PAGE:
And he'd never heard that kind of playing before. Being from a family of the black bourgeoisie, Ellington was not the sort of person who was likely to grow up hearing ragtime or that kind of popular music that was going around at the time. When he heard Harvey Brooks playing rags, he was stunned by how exciting the music was and how personal, how individual it was. That was really what pushed the button that made Ellington want to be a musician. He had originally intended to be an artist, a commercial artist, and he had real talent in that area. But when he heard this kind of music and realized that you could go out on a bandstand, play music like that, people would hear it and know it was you and that women would flock around the bandstand because they found that very sexy. That was what interested him. And of course he discovered very quickly that it wasn't just a matter of his being interested. He also had innate talent for it. And it was Harvey Brooks who started him down that line. So much so that Ellington actually sought him out a couple of years later. And Brooks showed him some of the tricks of the trade. Usually you become interested in music because you hear it and it's beautiful. You become transported by it and then you start to think, well, maybe I could do that.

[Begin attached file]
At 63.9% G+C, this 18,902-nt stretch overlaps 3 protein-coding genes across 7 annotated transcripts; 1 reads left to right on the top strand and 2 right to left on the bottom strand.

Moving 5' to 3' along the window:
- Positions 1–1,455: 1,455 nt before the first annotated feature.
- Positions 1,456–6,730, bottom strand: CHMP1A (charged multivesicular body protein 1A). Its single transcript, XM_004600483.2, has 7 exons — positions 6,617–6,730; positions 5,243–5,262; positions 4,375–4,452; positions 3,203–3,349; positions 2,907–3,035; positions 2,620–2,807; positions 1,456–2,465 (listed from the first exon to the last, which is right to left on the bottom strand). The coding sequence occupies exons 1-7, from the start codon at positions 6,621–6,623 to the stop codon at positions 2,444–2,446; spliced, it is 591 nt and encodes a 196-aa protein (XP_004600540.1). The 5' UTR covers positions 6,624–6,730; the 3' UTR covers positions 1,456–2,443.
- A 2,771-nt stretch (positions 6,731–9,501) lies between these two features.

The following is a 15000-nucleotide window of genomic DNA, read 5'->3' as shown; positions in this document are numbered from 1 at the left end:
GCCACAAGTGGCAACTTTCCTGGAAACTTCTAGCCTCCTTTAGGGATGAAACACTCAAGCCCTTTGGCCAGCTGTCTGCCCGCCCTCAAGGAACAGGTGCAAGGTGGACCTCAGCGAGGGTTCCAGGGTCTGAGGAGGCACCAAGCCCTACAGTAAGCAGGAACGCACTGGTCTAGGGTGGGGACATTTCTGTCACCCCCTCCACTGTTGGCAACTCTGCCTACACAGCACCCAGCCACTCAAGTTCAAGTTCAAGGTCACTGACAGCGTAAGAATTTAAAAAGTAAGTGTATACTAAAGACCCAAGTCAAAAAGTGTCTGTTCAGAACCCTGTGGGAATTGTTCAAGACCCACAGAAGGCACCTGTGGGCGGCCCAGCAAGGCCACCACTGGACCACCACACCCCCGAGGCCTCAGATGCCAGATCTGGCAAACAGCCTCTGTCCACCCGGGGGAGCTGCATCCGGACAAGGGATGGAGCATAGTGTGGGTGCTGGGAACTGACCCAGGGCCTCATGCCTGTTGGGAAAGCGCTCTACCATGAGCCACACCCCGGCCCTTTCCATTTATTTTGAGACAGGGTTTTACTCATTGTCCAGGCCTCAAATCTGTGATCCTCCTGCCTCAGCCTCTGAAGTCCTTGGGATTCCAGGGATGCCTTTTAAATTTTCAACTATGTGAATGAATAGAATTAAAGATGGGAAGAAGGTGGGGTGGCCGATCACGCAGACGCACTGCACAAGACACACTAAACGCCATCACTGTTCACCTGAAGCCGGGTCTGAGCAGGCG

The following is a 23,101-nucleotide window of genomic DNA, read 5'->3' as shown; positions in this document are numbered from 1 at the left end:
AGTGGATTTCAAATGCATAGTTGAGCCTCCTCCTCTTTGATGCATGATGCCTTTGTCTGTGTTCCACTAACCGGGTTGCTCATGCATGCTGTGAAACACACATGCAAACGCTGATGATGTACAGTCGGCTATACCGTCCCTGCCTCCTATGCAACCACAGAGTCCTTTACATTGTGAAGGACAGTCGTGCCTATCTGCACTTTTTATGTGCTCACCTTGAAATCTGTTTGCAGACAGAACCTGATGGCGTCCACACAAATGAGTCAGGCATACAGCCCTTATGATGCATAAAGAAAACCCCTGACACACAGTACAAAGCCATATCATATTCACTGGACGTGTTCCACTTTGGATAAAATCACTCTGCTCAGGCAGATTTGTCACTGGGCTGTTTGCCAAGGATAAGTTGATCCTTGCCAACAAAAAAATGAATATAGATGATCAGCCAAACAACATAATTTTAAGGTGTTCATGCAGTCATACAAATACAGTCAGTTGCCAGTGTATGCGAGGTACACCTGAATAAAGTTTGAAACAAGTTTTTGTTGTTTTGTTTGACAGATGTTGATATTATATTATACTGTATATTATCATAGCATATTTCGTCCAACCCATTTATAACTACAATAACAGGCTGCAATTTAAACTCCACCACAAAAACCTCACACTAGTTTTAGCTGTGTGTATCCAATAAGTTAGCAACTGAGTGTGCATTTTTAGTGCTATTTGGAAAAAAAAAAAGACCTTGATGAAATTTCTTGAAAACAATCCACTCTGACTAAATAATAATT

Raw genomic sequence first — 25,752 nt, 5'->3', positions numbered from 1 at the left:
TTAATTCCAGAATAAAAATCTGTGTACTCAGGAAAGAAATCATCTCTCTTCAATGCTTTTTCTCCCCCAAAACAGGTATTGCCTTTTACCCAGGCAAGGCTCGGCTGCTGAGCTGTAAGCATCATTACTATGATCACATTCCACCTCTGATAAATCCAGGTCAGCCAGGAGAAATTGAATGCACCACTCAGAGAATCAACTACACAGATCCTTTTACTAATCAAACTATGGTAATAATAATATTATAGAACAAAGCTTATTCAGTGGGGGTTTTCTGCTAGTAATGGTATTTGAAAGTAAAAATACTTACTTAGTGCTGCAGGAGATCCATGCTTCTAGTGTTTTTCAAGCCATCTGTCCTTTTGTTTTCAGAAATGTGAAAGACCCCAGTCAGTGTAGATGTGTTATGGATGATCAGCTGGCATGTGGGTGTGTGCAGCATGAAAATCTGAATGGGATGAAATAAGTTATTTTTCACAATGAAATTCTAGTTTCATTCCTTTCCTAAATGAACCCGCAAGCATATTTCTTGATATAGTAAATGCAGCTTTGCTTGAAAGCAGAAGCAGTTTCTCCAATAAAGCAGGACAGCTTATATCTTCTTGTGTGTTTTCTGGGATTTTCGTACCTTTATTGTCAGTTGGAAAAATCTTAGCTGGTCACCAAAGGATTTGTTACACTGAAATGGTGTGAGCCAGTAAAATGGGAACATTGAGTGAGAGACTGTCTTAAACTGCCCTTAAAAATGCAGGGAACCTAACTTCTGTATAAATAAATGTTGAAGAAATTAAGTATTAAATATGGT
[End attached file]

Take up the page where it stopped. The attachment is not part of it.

Maybe I can make that. But with Ellington, it seems to have been the actual act of performance, of getting his hands on the keyboard and hearing the kind of music he wanted to play that excited him. He'd taken a few piano lessons as a child from a woman named, believe it or not, Clinkscales. We had to track that down in the census records, but it's absolutely true. But they didn't stick with him because she wasn't teaching him what he wanted to hear. Then came the race riots in Washington, D.C., which would alter the course of Ellington's life. The race riots of 1919 had an overwhelming effect on Washington, D.C. They were violent. They were shocking. They caused a lot of black people to realize just how fragile their lives were.